Over the last few months our firm has received dozens of phone calls from scared Arizona residents asking us how they should respond to a phone call they received “from an IRS agent” who demanded that they pay money or that they will be arrested. Tax season is a stressful time for Americans and professional scam artists know it is a prime time to prey on our anxieties trying to extort our hard-earned money, and unfortunately, many times they succeed.
How the Scam Works
According to www.irs.gov these scammers:
(1) Make unsolicited calls to taxpayers claiming to be IRS officials or agents. They demand that the person pay a phony tax bill. They convince the person to send cash, usually through a prepaid debit card or wire transfer. They may also leave “urgent” callback requests through phone “robo-calls,” or via phishing emails.
(2) They use threats to intimidate and bully a person into paying. They may even threaten to arrest, deport, or revoke the driver’s license of their victim if they don’t get paid.
(3) They often alter caller ID to make it look like the IRS or another agency is calling. The scammers use IRS titles and fake badge numbers to appear legitimate. They may use the victim’s name, address and other personal information to make the call sound official.
(4) They use variations of the schemes trying to make the scam seem legitimate where they will provide an actual IRS address where they tell the person to mail a receipt for the payment they make. Other scammers use emails that contain a fake IRS document with a phone number or an email address for a reply. These scams often use official IRS letterhead in emails or regular mail that they send to their victims.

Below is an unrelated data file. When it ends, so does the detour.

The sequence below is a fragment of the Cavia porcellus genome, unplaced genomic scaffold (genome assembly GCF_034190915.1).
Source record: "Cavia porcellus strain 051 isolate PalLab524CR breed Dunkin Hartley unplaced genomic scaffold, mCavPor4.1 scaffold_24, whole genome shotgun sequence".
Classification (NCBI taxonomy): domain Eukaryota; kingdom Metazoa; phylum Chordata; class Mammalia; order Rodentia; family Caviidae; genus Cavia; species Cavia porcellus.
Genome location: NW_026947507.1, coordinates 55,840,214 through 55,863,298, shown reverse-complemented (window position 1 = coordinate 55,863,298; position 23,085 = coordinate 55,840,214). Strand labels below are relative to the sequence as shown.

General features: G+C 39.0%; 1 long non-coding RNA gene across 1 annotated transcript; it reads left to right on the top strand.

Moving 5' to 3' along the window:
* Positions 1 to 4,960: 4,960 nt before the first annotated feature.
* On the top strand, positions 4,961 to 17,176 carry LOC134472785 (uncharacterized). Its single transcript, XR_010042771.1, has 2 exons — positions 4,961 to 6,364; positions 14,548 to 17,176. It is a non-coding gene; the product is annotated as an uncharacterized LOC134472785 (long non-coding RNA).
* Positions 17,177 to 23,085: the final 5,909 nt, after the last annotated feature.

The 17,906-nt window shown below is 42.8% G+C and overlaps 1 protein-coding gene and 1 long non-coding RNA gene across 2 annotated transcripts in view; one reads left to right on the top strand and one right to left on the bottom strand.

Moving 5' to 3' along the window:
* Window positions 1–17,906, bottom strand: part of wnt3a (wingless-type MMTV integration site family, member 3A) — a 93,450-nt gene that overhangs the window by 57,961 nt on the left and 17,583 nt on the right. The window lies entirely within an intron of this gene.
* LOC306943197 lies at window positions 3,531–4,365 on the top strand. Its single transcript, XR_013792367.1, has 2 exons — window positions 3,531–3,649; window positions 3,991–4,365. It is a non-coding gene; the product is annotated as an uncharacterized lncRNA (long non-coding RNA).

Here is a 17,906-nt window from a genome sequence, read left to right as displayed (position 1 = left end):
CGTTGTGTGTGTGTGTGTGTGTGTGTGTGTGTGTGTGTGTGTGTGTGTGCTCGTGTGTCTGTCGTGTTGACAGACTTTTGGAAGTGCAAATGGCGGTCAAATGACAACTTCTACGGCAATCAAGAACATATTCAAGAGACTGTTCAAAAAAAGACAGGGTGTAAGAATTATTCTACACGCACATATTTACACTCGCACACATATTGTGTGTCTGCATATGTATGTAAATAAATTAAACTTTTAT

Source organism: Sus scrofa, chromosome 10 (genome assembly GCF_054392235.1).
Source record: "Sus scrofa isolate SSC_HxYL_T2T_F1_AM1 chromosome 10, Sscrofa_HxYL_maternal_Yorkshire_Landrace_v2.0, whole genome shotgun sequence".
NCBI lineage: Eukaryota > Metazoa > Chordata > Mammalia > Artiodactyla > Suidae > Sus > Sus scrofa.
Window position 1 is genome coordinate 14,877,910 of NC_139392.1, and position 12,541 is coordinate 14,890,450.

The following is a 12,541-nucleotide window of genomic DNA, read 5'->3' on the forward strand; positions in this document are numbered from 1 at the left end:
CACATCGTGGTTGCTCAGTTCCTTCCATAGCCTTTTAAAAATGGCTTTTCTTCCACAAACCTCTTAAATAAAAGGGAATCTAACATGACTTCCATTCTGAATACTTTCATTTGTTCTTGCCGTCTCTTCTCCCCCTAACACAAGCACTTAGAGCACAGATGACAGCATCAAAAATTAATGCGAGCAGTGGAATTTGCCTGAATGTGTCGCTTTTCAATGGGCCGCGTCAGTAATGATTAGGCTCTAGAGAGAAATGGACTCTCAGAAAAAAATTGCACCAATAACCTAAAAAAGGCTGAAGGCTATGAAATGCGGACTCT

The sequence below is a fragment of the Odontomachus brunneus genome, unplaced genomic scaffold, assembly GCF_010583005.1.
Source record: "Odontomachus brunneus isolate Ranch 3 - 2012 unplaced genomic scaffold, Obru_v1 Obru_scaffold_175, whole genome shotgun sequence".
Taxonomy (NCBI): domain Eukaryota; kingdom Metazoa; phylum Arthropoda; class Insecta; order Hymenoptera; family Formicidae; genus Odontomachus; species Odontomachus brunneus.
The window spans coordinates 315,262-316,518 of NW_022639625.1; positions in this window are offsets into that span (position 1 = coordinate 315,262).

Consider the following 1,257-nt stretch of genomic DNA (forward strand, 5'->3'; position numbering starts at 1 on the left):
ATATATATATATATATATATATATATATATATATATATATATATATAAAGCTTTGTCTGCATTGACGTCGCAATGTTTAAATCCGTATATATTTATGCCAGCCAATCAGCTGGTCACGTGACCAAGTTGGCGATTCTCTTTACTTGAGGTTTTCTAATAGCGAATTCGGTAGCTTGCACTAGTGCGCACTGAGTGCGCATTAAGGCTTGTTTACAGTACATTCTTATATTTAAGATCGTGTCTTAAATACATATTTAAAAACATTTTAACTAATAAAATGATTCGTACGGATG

How to Know the Call or Email Is A Scam According to www.irs.gov, the IRS never does any of the following: (1) Calls you to demand an immediate payment; (2) Calls you if you owe taxes without first sending you a bill in the mail; (3) Demands that you pay taxes and not allow you to question or appeal the amount you owe. (4) Requires that you pay your taxes a certain way like with a prepaid debit card. (5) Asks for your credit or debit card numbers over the phone. (6) Threatens to bring in police or other agencies to arrest you for not paying.
What You Should Do If One of These Scammers Calls You According to www.irs.gov, if you receive a call like this and you don’t owe taxes or have any reason to think that you do then do the following:
(1) Do not give out any information and HANG UP IMMEDIAELY!!! (2) Contact the Treasury Inspector General for Tax Administration (TIGTA) to report the call at https://www.treasury.gov/tigta/contact_report_scam.shtml, or at 800-366-4484. (3) You can also report the call to the Federal Trade Commission (FTC) at https://www.ftccomplaintassistant.gov/GettingStarted?NextQID=216&Selected=t%20-%20crnt#crnt.
Remember . . . Don’t let these scamming solicitors add to your tax-time stress, when they call, immediately hang up and then report them to the TIGTA and FTC. If you have any further questions, please contact Rosenstein Law Group at (480) 248-7666 for a free consultation. We are available to answer your questions 24 hours a day, 365 days a year.
According to www.irs.gov: A 2015 report revealed that the Treasury Inspector General for Tax Administration, or TIGTA, has received reports of about 736,000 scam contacts since October 2013. Nearly 4,550 victims have collectively paid over $23 million as a result of the scam.
According to www.irs.gov: Phishing is a scam typically carried out through unsolicited email and/or websites that pose as legitimate sites and lure unsuspecting victims to provide personal and financial information.